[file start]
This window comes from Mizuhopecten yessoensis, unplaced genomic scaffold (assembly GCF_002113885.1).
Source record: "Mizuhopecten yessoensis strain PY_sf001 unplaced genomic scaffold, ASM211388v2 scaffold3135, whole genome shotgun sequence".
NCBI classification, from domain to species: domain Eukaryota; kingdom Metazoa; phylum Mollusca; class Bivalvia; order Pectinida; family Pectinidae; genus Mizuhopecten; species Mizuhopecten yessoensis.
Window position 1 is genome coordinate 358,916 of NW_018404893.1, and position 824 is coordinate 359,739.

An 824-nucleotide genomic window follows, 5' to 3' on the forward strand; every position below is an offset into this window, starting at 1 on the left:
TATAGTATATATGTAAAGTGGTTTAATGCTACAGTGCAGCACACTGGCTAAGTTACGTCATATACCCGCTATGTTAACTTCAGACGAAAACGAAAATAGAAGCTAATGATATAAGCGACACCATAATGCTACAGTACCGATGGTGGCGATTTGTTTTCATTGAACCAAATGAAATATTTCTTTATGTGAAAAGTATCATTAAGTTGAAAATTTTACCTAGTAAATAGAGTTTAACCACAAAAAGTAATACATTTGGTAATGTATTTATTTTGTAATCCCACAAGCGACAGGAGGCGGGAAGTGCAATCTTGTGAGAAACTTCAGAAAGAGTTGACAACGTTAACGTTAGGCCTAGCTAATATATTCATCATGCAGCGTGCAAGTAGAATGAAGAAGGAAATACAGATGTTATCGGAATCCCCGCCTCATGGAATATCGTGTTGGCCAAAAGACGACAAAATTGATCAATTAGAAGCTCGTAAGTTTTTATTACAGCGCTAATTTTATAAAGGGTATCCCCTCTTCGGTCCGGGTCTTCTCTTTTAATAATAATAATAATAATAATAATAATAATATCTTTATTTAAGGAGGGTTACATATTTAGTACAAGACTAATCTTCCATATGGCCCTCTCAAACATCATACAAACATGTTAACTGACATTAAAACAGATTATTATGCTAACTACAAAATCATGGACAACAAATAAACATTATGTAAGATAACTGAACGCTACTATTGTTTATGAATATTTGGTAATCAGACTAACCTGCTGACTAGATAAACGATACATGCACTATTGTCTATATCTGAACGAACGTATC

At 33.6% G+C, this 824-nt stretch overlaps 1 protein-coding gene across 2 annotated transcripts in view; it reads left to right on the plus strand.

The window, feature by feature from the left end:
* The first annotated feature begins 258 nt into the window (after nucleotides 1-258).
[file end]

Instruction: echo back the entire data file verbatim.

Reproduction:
This window comes from Mizuhopecten yessoensis, unplaced genomic scaffold (assembly GCF_002113885.1).
Source record: "Mizuhopecten yessoensis strain PY_sf001 unplaced genomic scaffold, ASM211388v2 scaffold3135, whole genome shotgun sequence".
NCBI classification, from domain to species: domain Eukaryota; kingdom Metazoa; phylum Mollusca; class Bivalvia; order Pectinida; family Pectinidae; genus Mizuhopecten; species Mizuhopecten yessoensis.
Window position 1 is genome coordinate 358,916 of NW_018404893.1, and position 824 is coordinate 359,739.

An 824-nucleotide genomic window follows, 5' to 3' on the forward strand; every position below is an offset into this window, starting at 1 on the left:
TATAGTATATATGTAAAGTGGTTTAATGCTACAGTGCAGCACACTGGCTAAGTTACGTCATATACCCGCTATGTTAACTTCAGACGAAAACGAAAATAGAAGCTAATGATATAAGCGACACCATAATGCTACAGTACCGATGGTGGCGATTTGTTTTCATTGAACCAAATGAAATATTTCTTTATGTGAAAAGTATCATTAAGTTGAAAATTTTACCTAGTAAATAGAGTTTAACCACAAAAAGTAATACATTTGGTAATGTATTTATTTTGTAATCCCACAAGCGACAGGAGGCGGGAAGTGCAATCTTGTGAGAAACTTCAGAAAGAGTTGACAACGTTAACGTTAGGCCTAGCTAATATATTCATCATGCAGCGTGCAAGTAGAATGAAGAAGGAAATACAGATGTTATCGGAATCCCCGCCTCATGGAATATCGTGTTGGCCAAAAGACGACAAAATTGATCAATTAGAAGCTCGTAAGTTTTTATTACAGCGCTAATTTTATAAAGGGTATCCCCTCTTCGGTCCGGGTCTTCTCTTTTAATAATAATAATAATAATAATAATAATAATATCTTTATTTAAGGAGGGTTACATATTTAGTACAAGACTAATCTTCCATATGGCCCTCTCAAACATCATACAAACATGTTAACTGACATTAAAACAGATTATTATGCTAACTACAAAATCATGGACAACAAATAAACATTATGTAAGATAACTGAACGCTACTATTGTTTATGAATATTTGGTAATCAGACTAACCTGCTGACTAGATAAACGATACATGCACTATTGTCTATATCTGAACGAACGTATC

At 33.6% G+C, this 824-nt stretch overlaps 1 protein-coding gene across 2 annotated transcripts in view; it reads left to right on the plus strand.

The window, feature by feature from the left end:
* The first annotated feature begins 258 nt into the window (after nucleotides 1-258).